When tested with an XRF instrument this small modern yellow Fiestaware plate had the following readings:
- Barium (Ba): 697 +/- 82 ppm
- Zinc (Zn): 13,200 +/- 400 ppm
- Copper (Cu): 320 +/- 60 ppm
- Iron (Fe): 999 +/- 196 ppm
- Vanadium (V): 1,150 +/- 85 ppm
- Titanium (Ti): 2,010 +/- 139 ppm
- Zirconium (Zr): 16,200 +/- 500 ppm
The dish was negative (non-detect) for Lead, Mercury, Arsenic, Cadmium and Antimony! #TruthInAdvertising!
Metals not listed were not detected by the XRF. Tests were done in consumer goods mode for a minimum of 60 seconds. Results are science-based and replicable.
Food surface and back of dish had similar levels when tested with an XRF instrument.
Note: Not all of the new Fiesta pieces (marked “Lead Free”) that I have tested have, in fact, been 100% Lead-free. Some have tested positive for very low levels of Lead (generally well below 90 ppm.) Some colors of the “Lead Free” Fiestaware have also tested positive for low levels of Cadmium and Arsenic (as well as other metals.)
To see more Fiesta pieces I have tested, click here.
Thank you for reading and for sharing my posts.
As always, please let me know if you have any questions.
Thanks for testing Fiestaware. I’ve switched to using it for about 8 years now because of concerns over lead and other toxic metals. I had *hoped* that they were honest about the levels. I have the scarlet color, though, not yellow. Keep up the great work, Tamara! 🙂 For those who care, here’s what Fiesta has to say about it: https://fiestafactorydirect.com/pages/faq-dinnerware
Julia Holbrook says
My local tv channel did a report on lead dishes many years ago. I discussed it with my dad and we both found it very concerning. The last Christmas present he gave me before he died was 12 modern sets of 12 Fiesta dishes. I think about him every day as I do my dishes; it’s a nice reminder of how much he loved us.
ELIZABETH JACH says
ok so I keep reading that Fiestaware is lead free and the glaze is cadmium free. So what about Arsenic free?
Is this a given?
What years are considered “Modern” on the Fiestaware?
Anything made after 1986 is modern Fiestaware, with virtually no lead in it.
Pieces 1973 and earlier are a big no-no. Though, of course, you can still use vintage pieces you won’t eat directly off of. I see no reason for instance, you couldn’t put a doily on an old Fiestaware platter and put some cupcakes in their wrappers safely on top of it for a party. Not much risk in that. Nor can I see any reason that you would worry about using an old Fiestaware vase, unless you plan on eating the flowers afterwards. Nor a Fiestaware ash tray, (of course if you smoke already, lead may be the least of your concerns health-wise!)
There’s no hard-and-fast rule to differentiate the vintage vs. the modern, but these tips can help you identify new or old Fiestaware:
Modern pieces like plates are often stamped, with a plain black stamp. If they’re stamped, you can be sure they are modern and lead-free, and the newest pieces will literally read ‘Lead-Free’ on them. Some marks are embossed in the piece in a ‘hand-written’ style. Oftentimes, they can be differentiated by the ‘F’ in Fiestaware. Older Fiestaware used a lowercase f, whereas the new stuff uses an uppercase ‘F’ in the ‘hand-signed’ pieces.
The colors can reveal if they are modern or vintage. 95% of the time, you can also easily tell by the color. Very few modern pieces match the older colors exactly. There are a couple exceptions, for example, modern Turquoise is a particularly hard color since it closely matches its vintage color; It is easy for someone with an untrained eye to make that mistake.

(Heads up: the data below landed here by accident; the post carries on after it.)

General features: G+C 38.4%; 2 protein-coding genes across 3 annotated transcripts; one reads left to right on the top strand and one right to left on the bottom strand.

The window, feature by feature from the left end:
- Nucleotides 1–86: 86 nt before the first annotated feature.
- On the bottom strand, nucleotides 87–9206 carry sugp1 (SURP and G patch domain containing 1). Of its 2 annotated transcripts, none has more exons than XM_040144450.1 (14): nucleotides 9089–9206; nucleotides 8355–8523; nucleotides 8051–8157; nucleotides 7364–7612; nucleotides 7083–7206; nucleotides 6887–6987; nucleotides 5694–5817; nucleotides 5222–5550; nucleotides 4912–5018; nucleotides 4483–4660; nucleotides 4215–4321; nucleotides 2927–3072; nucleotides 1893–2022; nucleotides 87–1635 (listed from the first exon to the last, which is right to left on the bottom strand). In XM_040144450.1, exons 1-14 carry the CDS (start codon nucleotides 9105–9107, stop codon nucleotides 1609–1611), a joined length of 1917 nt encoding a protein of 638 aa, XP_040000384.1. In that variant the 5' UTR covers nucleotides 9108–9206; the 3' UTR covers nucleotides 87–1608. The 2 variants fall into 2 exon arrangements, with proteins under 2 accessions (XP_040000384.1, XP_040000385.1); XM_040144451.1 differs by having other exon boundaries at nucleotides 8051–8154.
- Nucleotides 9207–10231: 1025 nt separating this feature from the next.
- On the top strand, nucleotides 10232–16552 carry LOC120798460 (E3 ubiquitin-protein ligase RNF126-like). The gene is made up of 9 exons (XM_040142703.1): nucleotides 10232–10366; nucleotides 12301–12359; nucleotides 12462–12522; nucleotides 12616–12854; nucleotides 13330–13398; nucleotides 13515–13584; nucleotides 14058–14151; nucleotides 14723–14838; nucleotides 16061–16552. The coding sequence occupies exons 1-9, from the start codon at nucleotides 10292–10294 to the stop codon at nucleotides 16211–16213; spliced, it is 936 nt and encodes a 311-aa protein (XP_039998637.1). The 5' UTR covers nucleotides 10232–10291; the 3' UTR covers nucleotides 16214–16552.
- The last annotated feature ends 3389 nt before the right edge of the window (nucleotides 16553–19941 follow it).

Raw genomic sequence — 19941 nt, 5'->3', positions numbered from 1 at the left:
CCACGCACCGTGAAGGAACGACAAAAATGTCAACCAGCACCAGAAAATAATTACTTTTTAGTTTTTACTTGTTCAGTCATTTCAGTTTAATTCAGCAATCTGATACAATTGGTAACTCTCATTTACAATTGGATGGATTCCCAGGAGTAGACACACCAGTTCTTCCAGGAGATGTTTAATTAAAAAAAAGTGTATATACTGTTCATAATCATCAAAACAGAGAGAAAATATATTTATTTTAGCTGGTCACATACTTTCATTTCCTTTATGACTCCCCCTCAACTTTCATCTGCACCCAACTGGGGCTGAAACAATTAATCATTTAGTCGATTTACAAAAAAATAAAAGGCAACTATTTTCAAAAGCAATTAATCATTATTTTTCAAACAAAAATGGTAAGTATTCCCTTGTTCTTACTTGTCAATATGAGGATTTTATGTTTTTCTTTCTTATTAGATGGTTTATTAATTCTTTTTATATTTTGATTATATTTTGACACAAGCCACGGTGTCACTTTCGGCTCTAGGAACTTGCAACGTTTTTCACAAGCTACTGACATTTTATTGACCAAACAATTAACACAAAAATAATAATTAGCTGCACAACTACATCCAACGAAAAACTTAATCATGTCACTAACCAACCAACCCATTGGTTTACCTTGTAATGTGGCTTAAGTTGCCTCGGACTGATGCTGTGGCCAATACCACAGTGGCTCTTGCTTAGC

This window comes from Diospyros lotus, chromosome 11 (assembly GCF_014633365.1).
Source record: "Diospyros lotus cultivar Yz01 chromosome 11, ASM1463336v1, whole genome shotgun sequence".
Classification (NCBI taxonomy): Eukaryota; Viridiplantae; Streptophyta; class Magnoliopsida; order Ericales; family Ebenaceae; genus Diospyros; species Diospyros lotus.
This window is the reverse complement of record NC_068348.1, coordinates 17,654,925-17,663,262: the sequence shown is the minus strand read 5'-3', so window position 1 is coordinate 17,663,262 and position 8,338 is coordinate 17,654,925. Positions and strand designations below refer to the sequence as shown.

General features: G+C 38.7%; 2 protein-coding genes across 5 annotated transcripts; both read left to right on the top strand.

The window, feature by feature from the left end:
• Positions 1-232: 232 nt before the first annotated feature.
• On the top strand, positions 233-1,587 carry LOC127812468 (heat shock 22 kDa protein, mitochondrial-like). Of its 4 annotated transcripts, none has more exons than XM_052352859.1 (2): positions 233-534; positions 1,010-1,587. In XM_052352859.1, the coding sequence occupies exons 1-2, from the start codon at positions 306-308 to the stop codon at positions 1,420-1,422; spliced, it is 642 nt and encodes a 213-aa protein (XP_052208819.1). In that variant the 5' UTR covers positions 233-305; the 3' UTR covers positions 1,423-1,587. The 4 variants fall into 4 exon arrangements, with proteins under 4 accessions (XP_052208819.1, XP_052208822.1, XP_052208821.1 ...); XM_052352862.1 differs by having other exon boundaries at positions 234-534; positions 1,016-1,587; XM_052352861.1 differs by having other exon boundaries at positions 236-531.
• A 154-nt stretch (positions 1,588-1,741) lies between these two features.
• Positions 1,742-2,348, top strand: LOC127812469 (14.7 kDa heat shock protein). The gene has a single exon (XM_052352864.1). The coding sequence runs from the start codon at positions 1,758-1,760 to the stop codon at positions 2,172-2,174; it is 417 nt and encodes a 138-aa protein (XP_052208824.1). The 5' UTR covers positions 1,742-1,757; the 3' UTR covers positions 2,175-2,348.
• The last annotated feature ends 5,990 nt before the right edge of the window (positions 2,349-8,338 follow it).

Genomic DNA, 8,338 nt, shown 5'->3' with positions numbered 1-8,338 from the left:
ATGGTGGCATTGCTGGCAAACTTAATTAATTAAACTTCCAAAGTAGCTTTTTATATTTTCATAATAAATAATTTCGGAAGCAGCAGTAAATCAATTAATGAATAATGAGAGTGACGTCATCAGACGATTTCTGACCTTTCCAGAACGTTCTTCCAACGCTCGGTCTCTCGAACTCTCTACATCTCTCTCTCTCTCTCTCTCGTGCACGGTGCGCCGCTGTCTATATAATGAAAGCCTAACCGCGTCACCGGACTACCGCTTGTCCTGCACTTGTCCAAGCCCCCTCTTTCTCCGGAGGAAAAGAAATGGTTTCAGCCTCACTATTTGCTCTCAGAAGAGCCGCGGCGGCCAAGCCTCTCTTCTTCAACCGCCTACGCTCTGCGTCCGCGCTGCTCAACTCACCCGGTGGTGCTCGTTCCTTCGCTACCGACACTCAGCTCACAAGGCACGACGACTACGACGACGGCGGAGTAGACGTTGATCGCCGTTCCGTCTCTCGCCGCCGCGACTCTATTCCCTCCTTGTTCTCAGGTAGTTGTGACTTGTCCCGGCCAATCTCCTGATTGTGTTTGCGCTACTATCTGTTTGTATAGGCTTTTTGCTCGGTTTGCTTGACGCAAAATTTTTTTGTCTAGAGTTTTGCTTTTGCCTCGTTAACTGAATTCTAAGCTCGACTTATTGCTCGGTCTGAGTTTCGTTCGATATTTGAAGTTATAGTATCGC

The styles can reveal too if they’re modern or not; For example, the modern sugar bowls are more simplistic and made to match the salt and pepper shakers already on your table. The modern teacups have no Art Deco styling at the handle. The ‘Tom & Jerry’ mugs are the opposite; They have more flare at the top in the modern version and are nicer than the vintage versions, in my view.
Also, modern Fiestaware will often have ‘dry feet’ meaning a small area not glazed at the bottom where the pottery sat when the glaze was applied. Older Fiestaware will often be completely glazed; again, not all, but most. I owned a vintage sugar bowl with dry feet that was definitely lead-glaze.
This guide here will make everything 100% clear. It has photos to help you identify the vintage stuff. It is important to note that you are more than likely to find the modern stuff at flea-markets, Craigslist, and yard sales. The newer stuff is extremely commonplace now, having been back on the market for over 35 years, and the older pieces often show up on eBay where they fetch a higher dollar, rather than an in-person transaction. (Hopefully those people on eBay know not to use them for eating!!!)
Hope this helps!
Cleo Griffin says
Hello Tamara, I have just recently purchased some fiesta dishes from Wayfair and Everything Kitchens. I want to make sure everything is modern to limit lead exposure etc. None of it says lead free. I bought bistro 3 piece serving sets with salad and dinner plates in Mulberry, White, Turquoise and Lapis, and 8 flared mugs in these colors as they shared with me that these colors do not have cadmium in the glazes. I also bought 6 68 oz bistro bowls in mulberry, lapis and turquoise, a sauce boat in turquoise, and two medium platters in lapis and mulberry. The majority of the embossed stamps say Fiesta HLC USA, and the platters look like fiesta r with two lines and usa at the bottom. The gravy boat says hlc fiesta with an elongated f and made in the usa. Should I be wary of any of these pieces? The sets at my local bed bath and beyond have stamped lead free serving sets.